Should We Trust Presidential Candidates Who Promise to Honor Native Treaties?
Our government has a history of colonizing our land and erasing our history, so I have my doubts
This election cycle, we are seeing an unprecedented push by Democratic presidential candidates to appeal to Native American voters, whose votes have proved crucial in some predominantly red states like Iowa, North Dakota, Alaska, and Montana, and have won congressional elections for Dems. Bernie Sanders, Julian Castro, and Elizabeth Warren all announced their plans for tribes before the first Native American Presidential Forum that took place in August. Amy Klobuchar has a list of policy priorities for Indian country on her website and Cory Booker included Indigenous people in his climate and economic justice plan. Pete Buttigieg and Kamala Harris announced their own fairly thorough plans for Native communities over the past few weeks.
As a tribal attorney and former judge with expertise in federal Indian law, Native history, and reservation life — as well as an Oceti Sakowin Native woman and enrolled member of a federally recognized tribe — I find that the plans proposed by these presidential candidates reveal them to be well-versed and well-advised on Indigenous matters.
My people have been lied to and swindled to death by the government of the colonizers. This land and its resources were seized and wrongfully taken by theft, genocide, and war.
One of the first Native women elected to Congress, Deb Haaland, helped Elizabeth Warren write her plan, and hers is the most comprehensive of those listed. Warren seeks to ensure that tribes are able to give free, prior, informed consent to all projects on or near their lands. She also plans to create a cabinet position just for Native issues, among a host of other remediations.
Sanders wants to undo environmental damage in Indian country, and Castro plans to invest $2.5 billion in housing for Native communities over 10 years and end leasing on federal lands for fossil fuel exploration and extraction. Harris seeks to push Congress to amend the Indian Reorganization Act to clarify that tribes federally recognized after 1934 can receive land into trust. All of the plans make some mention of honoring treaty rights and trust obligations. It also bodes well that so many of the Dem candidates mentioned here — including Sanders, Castro, Warren, Harris, Buttigieg, and Booker — have all signed the “No KXL Pledge,” vowing to stop the Keystone XL Pipeline on day one if elected. A number of tribes and Native communities are currently fighting the construction of the Keystone XL Pipeline through their treaty lands.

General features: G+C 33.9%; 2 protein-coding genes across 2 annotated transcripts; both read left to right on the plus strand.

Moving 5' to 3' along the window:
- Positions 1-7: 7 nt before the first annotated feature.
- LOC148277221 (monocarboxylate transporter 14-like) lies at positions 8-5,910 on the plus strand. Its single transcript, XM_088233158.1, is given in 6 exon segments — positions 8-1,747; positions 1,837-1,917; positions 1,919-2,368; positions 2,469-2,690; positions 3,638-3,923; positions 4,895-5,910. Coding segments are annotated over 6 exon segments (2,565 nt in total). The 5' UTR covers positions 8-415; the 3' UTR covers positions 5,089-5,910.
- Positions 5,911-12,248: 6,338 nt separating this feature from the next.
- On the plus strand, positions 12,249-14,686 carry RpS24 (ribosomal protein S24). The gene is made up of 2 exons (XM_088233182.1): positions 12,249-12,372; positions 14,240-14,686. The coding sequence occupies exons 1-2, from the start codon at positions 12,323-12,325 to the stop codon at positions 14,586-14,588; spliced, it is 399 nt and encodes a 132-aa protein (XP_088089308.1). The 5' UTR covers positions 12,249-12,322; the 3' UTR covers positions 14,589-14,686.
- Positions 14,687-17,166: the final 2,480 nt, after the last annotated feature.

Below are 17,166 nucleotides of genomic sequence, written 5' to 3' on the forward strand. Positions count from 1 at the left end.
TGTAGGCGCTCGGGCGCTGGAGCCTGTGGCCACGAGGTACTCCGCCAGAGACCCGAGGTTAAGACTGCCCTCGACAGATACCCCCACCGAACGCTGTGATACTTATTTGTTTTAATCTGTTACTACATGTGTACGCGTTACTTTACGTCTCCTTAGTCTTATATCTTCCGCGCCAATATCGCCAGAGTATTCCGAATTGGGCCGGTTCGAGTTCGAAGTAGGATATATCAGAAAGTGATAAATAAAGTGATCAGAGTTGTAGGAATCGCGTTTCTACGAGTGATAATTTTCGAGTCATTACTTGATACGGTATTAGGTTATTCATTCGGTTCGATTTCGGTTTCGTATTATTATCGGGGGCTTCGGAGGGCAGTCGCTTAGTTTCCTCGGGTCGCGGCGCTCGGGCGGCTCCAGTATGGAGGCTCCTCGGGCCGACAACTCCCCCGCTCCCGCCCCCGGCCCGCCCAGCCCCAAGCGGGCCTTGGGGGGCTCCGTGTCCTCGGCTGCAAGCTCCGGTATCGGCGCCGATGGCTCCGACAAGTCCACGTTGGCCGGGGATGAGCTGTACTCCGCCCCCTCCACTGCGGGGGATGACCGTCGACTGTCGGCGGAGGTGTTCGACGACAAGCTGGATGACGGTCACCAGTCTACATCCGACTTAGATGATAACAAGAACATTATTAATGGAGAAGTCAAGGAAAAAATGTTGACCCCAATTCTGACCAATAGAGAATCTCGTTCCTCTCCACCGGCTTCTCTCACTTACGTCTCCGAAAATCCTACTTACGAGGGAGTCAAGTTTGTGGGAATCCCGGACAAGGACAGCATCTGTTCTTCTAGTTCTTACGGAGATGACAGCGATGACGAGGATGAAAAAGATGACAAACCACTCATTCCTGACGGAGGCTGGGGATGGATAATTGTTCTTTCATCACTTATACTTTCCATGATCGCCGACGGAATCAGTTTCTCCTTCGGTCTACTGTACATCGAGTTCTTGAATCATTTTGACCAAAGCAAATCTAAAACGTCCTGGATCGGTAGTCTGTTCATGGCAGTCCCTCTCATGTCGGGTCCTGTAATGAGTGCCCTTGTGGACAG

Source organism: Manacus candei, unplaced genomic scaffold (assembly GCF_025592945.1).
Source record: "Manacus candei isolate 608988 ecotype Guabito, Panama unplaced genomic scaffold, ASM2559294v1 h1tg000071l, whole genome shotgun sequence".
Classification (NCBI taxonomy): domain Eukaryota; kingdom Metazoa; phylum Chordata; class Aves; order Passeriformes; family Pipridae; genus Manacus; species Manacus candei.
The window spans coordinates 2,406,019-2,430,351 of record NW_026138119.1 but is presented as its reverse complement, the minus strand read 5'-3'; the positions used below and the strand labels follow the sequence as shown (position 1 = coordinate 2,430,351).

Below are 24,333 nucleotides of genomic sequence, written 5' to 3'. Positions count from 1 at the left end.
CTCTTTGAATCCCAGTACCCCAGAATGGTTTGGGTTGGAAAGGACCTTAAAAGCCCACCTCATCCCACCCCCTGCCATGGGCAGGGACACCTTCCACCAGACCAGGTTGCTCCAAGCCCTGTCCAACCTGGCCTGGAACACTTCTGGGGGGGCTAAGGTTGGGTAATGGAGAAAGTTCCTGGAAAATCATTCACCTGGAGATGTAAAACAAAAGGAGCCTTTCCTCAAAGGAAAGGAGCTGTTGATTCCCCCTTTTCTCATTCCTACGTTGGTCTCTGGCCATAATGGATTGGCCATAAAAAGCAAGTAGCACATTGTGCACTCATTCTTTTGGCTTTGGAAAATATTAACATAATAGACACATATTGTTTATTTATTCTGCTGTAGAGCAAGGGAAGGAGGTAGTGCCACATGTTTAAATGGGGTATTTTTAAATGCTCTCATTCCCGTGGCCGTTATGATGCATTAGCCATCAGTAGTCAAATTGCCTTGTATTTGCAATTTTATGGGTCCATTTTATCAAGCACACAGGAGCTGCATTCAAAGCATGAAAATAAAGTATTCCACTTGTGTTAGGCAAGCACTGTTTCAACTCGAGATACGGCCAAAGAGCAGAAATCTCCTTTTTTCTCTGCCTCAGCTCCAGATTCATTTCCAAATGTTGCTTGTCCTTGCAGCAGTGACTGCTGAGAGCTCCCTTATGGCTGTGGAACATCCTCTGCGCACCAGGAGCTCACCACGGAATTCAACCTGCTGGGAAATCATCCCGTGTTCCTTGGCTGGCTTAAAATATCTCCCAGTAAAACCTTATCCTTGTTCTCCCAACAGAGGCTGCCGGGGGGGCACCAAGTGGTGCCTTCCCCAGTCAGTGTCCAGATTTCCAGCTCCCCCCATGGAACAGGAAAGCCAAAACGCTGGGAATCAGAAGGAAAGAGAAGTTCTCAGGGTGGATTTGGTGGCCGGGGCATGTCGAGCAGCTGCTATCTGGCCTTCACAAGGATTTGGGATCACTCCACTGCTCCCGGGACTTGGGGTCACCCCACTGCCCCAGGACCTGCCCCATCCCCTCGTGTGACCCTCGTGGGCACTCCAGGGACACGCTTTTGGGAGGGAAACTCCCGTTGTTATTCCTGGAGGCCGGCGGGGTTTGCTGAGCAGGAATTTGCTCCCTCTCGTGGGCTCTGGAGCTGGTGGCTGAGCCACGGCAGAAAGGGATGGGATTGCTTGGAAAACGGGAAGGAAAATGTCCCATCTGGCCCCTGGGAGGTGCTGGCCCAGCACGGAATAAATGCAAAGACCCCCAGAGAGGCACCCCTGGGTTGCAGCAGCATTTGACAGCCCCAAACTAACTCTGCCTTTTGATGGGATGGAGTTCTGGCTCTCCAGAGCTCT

I finding these developments encouraging, especially when viewed through a historical lens — though I have my concerns. I do not trust the government nor its elected officials. My people have been lied to and swindled to death by the government of the colonizers. This land and its resources were seized and wrongfully taken by theft, genocide, and war. Manifest destiny is a lie long perpetuated to justify the horror of colonization. There was no honor in it. The entire Western Hemisphere was all formerly Native land.
The U.S. government unilaterally breached every treaty it has made with tribes. Presidents like George Washington and Thomas Jefferson called for our extermination. Andrew Jackson caused the Trail of Tears, where thousands of innocent Cherokee died of starvation, disease, and exposure when they were forcibly removed from their homelands. Abraham Lincoln ordered the hanging of 38 Dakota warriors in the largest mass execution in U.S. history. The litany of genocidal acts initiated by the federal government under the authority of U.S. presidents against Indigenous peoples is never-ending and appalling. For these reasons, I am somewhat skeptical about whether or not politicians and the public understand the gravity of such promises.
Democratic presidential candidates seeking to honor the treaties with integrity, intelligence, and compassion is progress.
I’d also like to submit that if the candidates are serious about fulfilling treaty responsibilities owed to us, federal lands in the Black Hills of South Dakota should be turned over to the Oceti Sakowin (Great Sioux Nation), in accordance with the Fort Laramie Treaty signed between us and the United States. The Black Hills were taken from my people when Congress reneged on the treaty after gold was found there. In United States v. Sioux Nation of Indians (1980), SCOTUS held that the seizure of the Black Hills from the Lakota was a wrongful taking and that the Sioux were entitled to just compensation under the Fifth Amendment. We refuse to accept the money. We want the land. The Fort Laramie Treaty still stands as good law and the Black Hills of South Dakota rightfully belong to the Great Sioux Nation.
While talk of honoring the treaties shouldn’t be taken lightly, fulfilling the obligations entailed, especially as outlined within these plans, is doable. Democratic presidential candidates seeking to honor the treaties with integrity, intelligence, and compassion is progress. This vision can be achieved, and these contracts can be made whole — in total or in part. Keep meeting with us and coming to our ancestral lands to visit with us within our communities so you can learn about our cultures and concerns firsthand. We are up to the challenge. But as tribal elders say: If you’re going to make a promise, keep it. Then, perhaps, this country can live up to its “promise” after all.